Bradley Zero and Mali Baden-Powell offer extra production on the other two tracks, a jazzy breakbeat number named ‘Mesosphere’, and ‘North Circular’.
White Ring aid in the current Witch House reflux with ‘Gate Of Grief’, a bittersweet nod to classic Salem, o0o00 and the Tri Angle cabal, spliced with zeitgeisty EBM and industrial memes for effect
“WHITE RING were originally formed by Bryan Kurkimilis and Kendra Malia, before they were joined by Adina Viarengo, with Bryan and Adina currently touring as a duo. One of the most acclaimed proponents of the "Witch House" movement, WHITE RING blend heavy, distorted electronics with eerie, unsettling vocals. However, their new material, created over the course of seven years, pushes the boundaries further, subverting genre ideas and mashing them all together, with industrial, metal, rave, chopped and screwed, rap, grunge, neo folk, post punk and new wave all in the mix.”
London-based label and studio Speedy Underground catalogue their 3rd year of operations
Roving between Warmduscher’s scuzzy garage rock, spiky indie-pop from Melt Yourself Down, hip hop from Guilty Simpson, and a swell of psyche rock from Flamingods.
Sci-fi bass/techno tribalism from Australia via Canada’s Infinite Machine
“The concept for the 'Terran' EP is centred around a lone human drifting through space, planet to planet. Who this person might be is irrelevant – it can be anyone, any gender, any race. What is important is that this person is undergoing a treacherous journey deep into the unknown. They are alone on this journey and it is no easy task, but their resilience and determination to carry on is what drives them forward.
The premise within this is based around the idea of each individuals own suffering, each person who walks this earth faces their own obstacles, which ultimately at its core is beyond their control. Much like the Terran drifting through space, the unknown of space parallels the unknown future of life, and the endless possibilities that perpetually arise throughout it.The EP is presented as a sense of hope – encouragement to all that even though they often drift through their spiritual life alone, they are not alone on this journey. Each Terran faces the blackness of space in their own way, and they too can choose how they perceive this arduous, yet immensely worthwhile experience.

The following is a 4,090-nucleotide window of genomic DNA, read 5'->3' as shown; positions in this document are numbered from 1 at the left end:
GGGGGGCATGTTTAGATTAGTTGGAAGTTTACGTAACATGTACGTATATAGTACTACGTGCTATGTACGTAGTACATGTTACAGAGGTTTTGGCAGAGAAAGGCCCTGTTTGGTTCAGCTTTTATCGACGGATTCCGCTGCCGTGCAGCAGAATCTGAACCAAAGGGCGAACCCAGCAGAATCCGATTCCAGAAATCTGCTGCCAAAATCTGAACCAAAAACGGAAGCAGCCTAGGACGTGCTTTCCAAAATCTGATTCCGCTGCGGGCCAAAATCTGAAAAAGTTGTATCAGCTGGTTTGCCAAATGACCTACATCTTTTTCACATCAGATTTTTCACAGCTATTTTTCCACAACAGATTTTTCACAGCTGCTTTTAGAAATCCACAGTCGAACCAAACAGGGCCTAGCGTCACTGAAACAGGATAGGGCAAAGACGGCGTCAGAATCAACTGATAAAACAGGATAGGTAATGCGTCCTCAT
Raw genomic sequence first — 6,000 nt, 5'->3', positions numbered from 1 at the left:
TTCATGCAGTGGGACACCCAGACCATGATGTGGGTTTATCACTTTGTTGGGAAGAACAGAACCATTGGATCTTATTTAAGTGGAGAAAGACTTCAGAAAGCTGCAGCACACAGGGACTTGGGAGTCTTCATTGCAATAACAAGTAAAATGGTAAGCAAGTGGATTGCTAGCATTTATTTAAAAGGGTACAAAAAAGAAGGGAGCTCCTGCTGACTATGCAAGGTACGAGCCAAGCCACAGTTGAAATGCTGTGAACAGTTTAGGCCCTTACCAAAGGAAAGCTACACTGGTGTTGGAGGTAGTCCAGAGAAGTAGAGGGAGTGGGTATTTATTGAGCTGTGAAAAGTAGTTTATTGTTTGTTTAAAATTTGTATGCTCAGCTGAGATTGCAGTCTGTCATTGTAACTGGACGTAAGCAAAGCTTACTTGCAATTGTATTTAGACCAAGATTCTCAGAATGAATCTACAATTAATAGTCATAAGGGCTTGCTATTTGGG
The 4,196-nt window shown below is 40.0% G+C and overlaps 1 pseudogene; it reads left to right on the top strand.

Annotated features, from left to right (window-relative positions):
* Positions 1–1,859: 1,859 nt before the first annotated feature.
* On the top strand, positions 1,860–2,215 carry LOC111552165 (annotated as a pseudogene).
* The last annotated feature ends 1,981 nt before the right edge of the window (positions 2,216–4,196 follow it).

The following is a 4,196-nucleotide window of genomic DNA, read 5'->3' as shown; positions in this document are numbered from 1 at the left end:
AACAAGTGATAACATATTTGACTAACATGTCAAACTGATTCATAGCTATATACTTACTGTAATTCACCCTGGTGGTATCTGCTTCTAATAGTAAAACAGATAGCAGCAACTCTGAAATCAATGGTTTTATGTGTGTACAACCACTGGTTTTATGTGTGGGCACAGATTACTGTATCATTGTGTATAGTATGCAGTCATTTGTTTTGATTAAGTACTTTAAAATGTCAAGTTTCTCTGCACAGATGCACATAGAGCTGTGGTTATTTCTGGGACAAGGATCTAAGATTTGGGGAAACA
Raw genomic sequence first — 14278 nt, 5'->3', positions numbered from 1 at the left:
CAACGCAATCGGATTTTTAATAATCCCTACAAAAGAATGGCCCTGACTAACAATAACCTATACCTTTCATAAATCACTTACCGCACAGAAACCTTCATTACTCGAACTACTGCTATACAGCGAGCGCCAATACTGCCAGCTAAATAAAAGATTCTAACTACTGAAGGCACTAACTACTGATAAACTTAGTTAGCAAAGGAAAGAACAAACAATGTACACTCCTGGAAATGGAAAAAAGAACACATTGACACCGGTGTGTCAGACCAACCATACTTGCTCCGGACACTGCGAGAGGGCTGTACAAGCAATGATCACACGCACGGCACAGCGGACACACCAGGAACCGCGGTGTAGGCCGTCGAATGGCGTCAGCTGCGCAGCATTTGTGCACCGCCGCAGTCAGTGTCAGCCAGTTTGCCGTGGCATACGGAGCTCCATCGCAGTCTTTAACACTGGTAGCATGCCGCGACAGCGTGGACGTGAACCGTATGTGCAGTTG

What might seem like a crushing, over encumbering existence, at times, only adds to the worth of life. Life is a challenge – and it should be – as overcoming the challenge and powering on, despite the odds, makes each day and each moment (a keepsake if you will) innumerably more valuable.
There is no real sense of completion within this journey too, as 'home' is something that the Terran will not experience again. 'Home', or 'Earth' in many ways is birth through this allegory, and every moment from this point becomes the struggle of existence. One can never step backwards to another moment in time that has already passed, as the world will not allow you to return to your previous spiritual self. The only true and just way is forward, further into the abyss of the universe.”
Metasplice return an absorbingly elusive, minimalist shadow of their former, noisy selves with ‘Mirvariates’ for Will Bankhead’s The Trilogy Tapes
Following a slight hiatus and a canny rethink of their sound, Metasplice’s first new studio album in five years, Mirivates defines the Philadelphian duo’s acute inversion from noisy roil to shimmering lower case sounds across seven tracks embracing negative space as a vital new part of their music.
Gauging by the skinny, barely-there aesthetics of Marinates, one would be forgiven for thinking that Metasplice only submitted the scrubbed stems of the album to TTT. However, closer listening reveals a series of oblique, abstract electro-acoustic ecosystems that bristle with virulent energy, perhaps emulating the varied ambiences of a space station (“Mir”?), the coded inner dialogues of stressed out machinery, or the sound of the Internet of Things plotting their take-over of humanity in encrypted electro-magnetic chatter.
Over the course of seven tracks they pay special attention to volume dynamics and texture, with fathomless abstract shapes looming from the darkness in persistently reorienting and amorphous style, as the imagined “walls” of each piece seem to dissolve and establish new dimensions within each cut, from the tentatively perilous explorations of ‘Cirrension’, to the free jazz-like squabble of ‘Teleric’, thru the clipped gamelan resonances of ‘Vase Weight Re-Route’, and the Xth Reeflexion-liek fuss of ‘Aridtaq’, and up to the parting, side-long denouement of ‘Speculen’, where a melodic spirit seems to be seductively struggling thru their finely graded textures and airborne sediments.
It’s all effectively and undoubtedly a radical break with past Metasplice releases, reeling away from the ‘floor to somewhere much more abstract and difficult to properly fathom with words. It’s best to just treat these recordings like seashells scavenged from the liminal shores of perception, awaiting your close ear inspection and interpretation.